It was strange how Gawain had written his ghost story after all. She knew for a fact that he hadn't started it at lunchtime on Monday, because she had overheard him telling someone so. It was less strange that he hadn't been seen since he left The Nutshell just before midnight, because it'd been clear to everyone that he was very, very drunk. It was a reasonable assumption that he would have phoned in sick if only he weren't still sleeping off his hangover, and not even so surprising when he failed to show up for work the day after that. Then it was Christmas Eve and no one was too worried about anything other than getting out of the office as soon as the editor would let them.

Yet word had got around, even to Gwen, far from the office, that an email dated six o'clock in the morning on the 22nd had arrived from Gawain's private account bearing the simple declaration of Happy New Year (spelt very badly: happi neue yer or some such) and an attachment: 3,000 words that he had somehow produced between staggering out of the pub and sunrise the next morning.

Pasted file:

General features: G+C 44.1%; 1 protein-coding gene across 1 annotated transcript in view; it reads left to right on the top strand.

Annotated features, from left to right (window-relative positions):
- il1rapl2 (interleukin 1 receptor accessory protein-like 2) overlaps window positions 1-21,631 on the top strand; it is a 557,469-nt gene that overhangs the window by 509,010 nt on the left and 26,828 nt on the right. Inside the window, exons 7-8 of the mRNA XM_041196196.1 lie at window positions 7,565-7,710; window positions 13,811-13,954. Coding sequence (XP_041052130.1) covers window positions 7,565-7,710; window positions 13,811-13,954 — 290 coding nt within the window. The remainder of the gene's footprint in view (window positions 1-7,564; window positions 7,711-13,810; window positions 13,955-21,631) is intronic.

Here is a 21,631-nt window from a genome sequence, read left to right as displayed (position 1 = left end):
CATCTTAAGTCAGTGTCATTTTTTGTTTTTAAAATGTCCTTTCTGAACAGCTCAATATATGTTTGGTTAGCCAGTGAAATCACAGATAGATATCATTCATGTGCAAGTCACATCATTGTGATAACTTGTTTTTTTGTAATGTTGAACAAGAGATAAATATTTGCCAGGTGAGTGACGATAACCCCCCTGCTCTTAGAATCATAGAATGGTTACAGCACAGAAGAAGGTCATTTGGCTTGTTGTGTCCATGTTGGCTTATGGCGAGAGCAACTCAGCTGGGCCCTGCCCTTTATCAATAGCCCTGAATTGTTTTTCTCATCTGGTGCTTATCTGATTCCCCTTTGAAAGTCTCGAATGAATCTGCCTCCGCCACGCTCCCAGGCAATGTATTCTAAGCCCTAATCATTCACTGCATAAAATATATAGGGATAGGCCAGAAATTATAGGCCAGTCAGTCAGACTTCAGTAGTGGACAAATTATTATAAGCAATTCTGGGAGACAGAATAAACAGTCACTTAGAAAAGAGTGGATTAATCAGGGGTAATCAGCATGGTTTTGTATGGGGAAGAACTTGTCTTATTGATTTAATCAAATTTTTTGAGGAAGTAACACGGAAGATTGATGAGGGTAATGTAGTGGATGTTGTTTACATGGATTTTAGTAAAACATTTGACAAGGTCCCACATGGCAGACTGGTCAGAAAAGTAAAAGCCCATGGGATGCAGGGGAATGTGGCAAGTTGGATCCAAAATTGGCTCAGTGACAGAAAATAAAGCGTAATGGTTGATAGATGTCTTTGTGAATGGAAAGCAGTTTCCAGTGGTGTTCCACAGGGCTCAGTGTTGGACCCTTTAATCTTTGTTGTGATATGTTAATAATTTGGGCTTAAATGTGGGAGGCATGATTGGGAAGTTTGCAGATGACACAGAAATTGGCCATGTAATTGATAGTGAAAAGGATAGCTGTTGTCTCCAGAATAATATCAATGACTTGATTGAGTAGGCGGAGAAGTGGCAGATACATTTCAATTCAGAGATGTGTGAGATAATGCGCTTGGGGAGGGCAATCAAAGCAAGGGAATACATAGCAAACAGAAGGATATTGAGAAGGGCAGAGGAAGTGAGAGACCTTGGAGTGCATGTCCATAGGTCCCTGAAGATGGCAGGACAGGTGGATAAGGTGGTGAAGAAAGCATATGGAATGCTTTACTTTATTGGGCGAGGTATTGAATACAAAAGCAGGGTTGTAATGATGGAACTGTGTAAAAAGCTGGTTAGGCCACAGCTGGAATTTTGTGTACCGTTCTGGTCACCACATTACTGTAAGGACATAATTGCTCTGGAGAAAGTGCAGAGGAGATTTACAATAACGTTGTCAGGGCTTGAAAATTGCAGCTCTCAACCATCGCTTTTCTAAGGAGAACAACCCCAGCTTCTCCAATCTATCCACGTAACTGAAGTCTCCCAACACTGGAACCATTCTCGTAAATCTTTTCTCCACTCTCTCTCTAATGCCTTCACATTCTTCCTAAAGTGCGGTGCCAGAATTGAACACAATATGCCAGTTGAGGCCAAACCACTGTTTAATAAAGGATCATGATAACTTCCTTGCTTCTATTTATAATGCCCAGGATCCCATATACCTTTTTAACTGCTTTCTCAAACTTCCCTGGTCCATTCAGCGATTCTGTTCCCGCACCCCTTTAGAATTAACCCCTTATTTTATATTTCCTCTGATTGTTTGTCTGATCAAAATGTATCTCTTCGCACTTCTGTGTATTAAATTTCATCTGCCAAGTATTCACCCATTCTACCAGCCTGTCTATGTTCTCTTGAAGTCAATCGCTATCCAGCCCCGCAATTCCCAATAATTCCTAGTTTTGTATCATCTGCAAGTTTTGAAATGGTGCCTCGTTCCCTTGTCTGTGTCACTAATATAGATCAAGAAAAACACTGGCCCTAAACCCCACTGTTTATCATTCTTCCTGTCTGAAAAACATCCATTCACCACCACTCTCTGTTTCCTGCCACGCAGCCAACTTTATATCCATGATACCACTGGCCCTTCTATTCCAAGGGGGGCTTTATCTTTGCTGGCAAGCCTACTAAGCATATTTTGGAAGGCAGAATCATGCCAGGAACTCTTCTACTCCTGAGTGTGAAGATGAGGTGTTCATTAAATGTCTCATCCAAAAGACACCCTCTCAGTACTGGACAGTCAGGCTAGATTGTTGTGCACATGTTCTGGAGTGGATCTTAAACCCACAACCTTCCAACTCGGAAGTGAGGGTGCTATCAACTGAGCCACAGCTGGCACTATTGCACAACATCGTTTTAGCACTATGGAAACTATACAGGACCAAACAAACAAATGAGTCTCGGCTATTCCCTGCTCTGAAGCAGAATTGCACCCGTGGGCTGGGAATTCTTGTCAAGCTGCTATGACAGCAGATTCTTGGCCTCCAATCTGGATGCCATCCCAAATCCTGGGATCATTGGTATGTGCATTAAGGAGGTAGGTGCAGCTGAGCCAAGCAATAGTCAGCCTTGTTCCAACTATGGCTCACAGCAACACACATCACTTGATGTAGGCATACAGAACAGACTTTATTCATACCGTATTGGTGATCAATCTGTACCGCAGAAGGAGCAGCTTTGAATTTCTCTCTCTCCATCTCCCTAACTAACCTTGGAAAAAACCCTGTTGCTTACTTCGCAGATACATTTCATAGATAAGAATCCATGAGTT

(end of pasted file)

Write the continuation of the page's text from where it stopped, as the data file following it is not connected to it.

As she settled into her sofa with a mug of chocolate and the paper, she was thinking about Gawain. She cringed as she remembered that time in the lift. He'd mentioned he was writing a book, a dream she herself held. Rather than ask him about it, she'd emitted that anxious laugh of hers, something she'd had since girlhood that she had never been able to rid herself of. She felt idiotic, especially since this was the 21st century and girls like her were supposed to be able to ask boys like him out on dates, if they so wished.

And she did wish, though she never quite knew how to begin. She'd seen him looking at her in some way she could never quite make out, which could have been lust and could have been distaste. Then, on the night of the party, she'd made up her mind to talk to him, but had got herself trapped by the features editor; appalled by the thought of telling her boss to back off, she had started giggling again. Sometimes, she really detested herself, and this was one of those times.